Home > Big Picture > What Defines Success: Fame or Substance?

What Defines Success: Fame or Substance?

Rapper Kanye West feels that artists need to step up, embrace fame in order to affect the world at large.

Earlier this year, Hip Hop artist/producer Kanye West made a surprise visit to Rolling Stone Magazine to emplore some of his thoughts on the evolution of music, himself and culture.  One statement he made was particularly compelling; it dealt with the issue of good artists not being in the limelight, due to fear of success or complacency.  Here’s a quote, as he addressed the magazine’s employees:

“It’s such a shame that all your favorite artists are so underground.  It’s like it’s not cool for no one to here shit anymore.  That’s the hipster’s justification of failure.”

The preceeding comment West made was how artists like himself and fellow rapper Eminem must embrace  their fame and use their wide reaching influence and noterioty to showcase their unique music, in effect changing how music is made and received.  Basically, no matter how great an artist is, if he/she is underground or on an indie label, they might as well be the tree that nobody hear’s falling in the woods.  If no one hears it, it won’t make a difference.  But is that true?  How do you measure success, anyhow?  Is it record sales?  TV appearances?  Awards?  Or is it what they say or how they say it?

For the past three years or so, I’ve been spending the majority of my time listening to music that you don’t hear on the radio.  This very blog’s existence is based on my goal to help bring lesser known artists and music to the consciousness of so-called popular culture.  Here’s a list of artists I’ve been supporting lately: Lee Fields and the Expressions, Aloe Blacc, Janelle Monae, Raul Midon, Esperanza Spalding, Blitz the Ambassador, Hypnotic Brass Ensemble and Jose James just to name a few.

Esperanza Spalding is a bass prodigy with a sparkling voice. She's worked alongside Prince, Patti Labelle and Stevie Wonder, but she more comfortable being a "visitor" in the celebrity realm. Will that compromise the chance for her music to be heard on a grand scale?

With the exception of Janelle Monae, I’ve yet to hear any of these artists on Kiss 98.7, Hot 97 or WBLS.  All of them are making TREMENDOUS strides in recording creative, uncompromising music and dynamic stage performances.  But because they haven’t sung a hook on Drake’s latest cut, or spit 16 bars on Rihanna’s new track, they might as well be invisible.   Where the argument comes in, however, is that it maybe that these artists are happy not to be confined by the limiting, image-obsessed machine that comes with being attached to a major label.  They don’t want to be told to lose weight, cut their hair, sex up their outfits and, most importantly, cookie cut their music.  Perhaps they don’t want to work with Just Blaze, Brian Michael Cox or Trickey & Dream.  I, myself, alway get mad because I can’t share the music I’m growing to love with others.  I got so used to having talks about big names like Michael Jackson and Prince, that I often feel it’s not fair that some of these indie artists aren’t better known by the public.  I believe what Kanye was trying to say was that artists like Spalding and Midon have an obligation to do what’s neccessary to be heard, before they can say what they truly feel.  Would Lee Fields have to trade in his husky, James Brown-esque voice for an auto-tune machine just to get people’s attention?  After all, there are numerous examples of well known artists performing the old bait and switch tricks to galivinize the public.  MJ baited people with “The Girl is Mine” before unleashing the brooding “Billie Jean;”  Eminem used the humerous “My Name is…” to get folks to buy the maniacally themed The Slim Shady LP.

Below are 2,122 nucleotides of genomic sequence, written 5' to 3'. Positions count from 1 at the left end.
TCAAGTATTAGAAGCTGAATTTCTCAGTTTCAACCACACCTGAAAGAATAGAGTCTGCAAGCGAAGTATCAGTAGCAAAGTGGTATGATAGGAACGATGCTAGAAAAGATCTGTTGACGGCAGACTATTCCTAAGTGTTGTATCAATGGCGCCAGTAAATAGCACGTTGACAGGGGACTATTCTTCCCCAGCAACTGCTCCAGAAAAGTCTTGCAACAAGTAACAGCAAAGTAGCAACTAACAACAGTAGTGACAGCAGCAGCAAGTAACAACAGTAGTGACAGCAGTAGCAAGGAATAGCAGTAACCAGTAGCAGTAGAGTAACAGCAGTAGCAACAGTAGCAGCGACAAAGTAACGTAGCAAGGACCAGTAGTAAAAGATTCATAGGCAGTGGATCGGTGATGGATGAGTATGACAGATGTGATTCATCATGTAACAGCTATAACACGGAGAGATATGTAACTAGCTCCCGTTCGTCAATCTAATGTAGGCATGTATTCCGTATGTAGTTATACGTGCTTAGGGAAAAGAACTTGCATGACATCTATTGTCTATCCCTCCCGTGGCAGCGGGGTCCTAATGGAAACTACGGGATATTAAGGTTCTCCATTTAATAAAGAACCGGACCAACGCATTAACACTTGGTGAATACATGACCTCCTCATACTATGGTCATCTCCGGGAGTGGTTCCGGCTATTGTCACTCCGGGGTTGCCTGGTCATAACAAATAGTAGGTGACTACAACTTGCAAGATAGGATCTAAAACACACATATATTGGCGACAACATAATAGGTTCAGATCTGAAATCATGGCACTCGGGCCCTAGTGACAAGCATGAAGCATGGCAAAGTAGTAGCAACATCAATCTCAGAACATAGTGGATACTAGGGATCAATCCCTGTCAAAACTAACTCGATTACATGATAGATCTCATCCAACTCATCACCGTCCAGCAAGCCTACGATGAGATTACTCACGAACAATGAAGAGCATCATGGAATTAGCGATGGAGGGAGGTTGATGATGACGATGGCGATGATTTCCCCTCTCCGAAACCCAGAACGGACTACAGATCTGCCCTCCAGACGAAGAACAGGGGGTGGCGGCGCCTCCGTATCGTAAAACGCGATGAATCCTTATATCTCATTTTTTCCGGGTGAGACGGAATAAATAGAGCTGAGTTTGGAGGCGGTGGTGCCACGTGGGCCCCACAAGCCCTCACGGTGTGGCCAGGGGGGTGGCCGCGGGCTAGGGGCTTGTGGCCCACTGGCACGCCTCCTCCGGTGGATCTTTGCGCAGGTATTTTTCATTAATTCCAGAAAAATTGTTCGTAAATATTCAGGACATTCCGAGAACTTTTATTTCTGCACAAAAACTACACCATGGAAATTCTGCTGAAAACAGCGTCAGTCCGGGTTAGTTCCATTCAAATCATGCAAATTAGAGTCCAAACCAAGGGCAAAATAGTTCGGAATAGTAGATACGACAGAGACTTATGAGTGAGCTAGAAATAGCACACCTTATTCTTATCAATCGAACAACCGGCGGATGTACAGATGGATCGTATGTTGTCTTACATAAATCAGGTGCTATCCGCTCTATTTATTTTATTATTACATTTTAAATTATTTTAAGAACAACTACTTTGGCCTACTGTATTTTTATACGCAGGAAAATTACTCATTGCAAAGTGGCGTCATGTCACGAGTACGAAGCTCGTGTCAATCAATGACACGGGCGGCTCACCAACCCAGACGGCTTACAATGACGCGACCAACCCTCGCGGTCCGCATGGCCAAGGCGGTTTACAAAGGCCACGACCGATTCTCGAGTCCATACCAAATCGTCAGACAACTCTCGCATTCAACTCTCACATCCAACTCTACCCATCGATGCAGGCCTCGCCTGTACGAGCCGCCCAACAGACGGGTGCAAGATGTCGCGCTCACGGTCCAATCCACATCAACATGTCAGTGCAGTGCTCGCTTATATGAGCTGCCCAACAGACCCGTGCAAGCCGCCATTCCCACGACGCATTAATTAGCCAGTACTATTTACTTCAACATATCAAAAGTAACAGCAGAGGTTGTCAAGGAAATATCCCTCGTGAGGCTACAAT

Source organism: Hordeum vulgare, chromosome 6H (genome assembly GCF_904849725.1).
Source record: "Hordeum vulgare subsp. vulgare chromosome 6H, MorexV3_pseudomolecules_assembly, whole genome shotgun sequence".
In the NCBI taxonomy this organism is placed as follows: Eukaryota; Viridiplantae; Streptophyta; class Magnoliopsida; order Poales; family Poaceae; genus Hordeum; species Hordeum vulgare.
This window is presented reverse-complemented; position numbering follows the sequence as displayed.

Even an artist as big as Michael Jackson had to pull one over on the record buying public. He released the safe, saccharine Paul McCartney duet "The Girl is Mine," so that people would pay attention when he dropped the ominous, paranoia dripping "Billie Jean."

Underground artists have integrity.  They ultimately want to make music without censorship.  That is commendable.  But the artists today like Rihanna, Ciara, Trey Songz and Drake could stand to learn from them…if they feel trapped by the expectations, that is.   In the end, I think the people need to step up.  The recording buying/radio listening public has been spoiled by radio and MTV.  The powers that be will NOT try to un-spoil you, so you’ll have to do it yourself.  Keep your ears to the streets more to Sirius Satelite.  I guarantee that these great singers and musicians in background will come from behind the current if the demand for them become evident.  And don’t forget, the true way to measure success, in my opinion, is legacy; what does an artist leave behind when they’re all finished?  I just hope we can be that patient.

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Categories: Big Picture
  1. September 16, 2014 at 8:32 pm

    Thanks for sharing such a nice thought, article is pleasant, thats
    why i have read it fully

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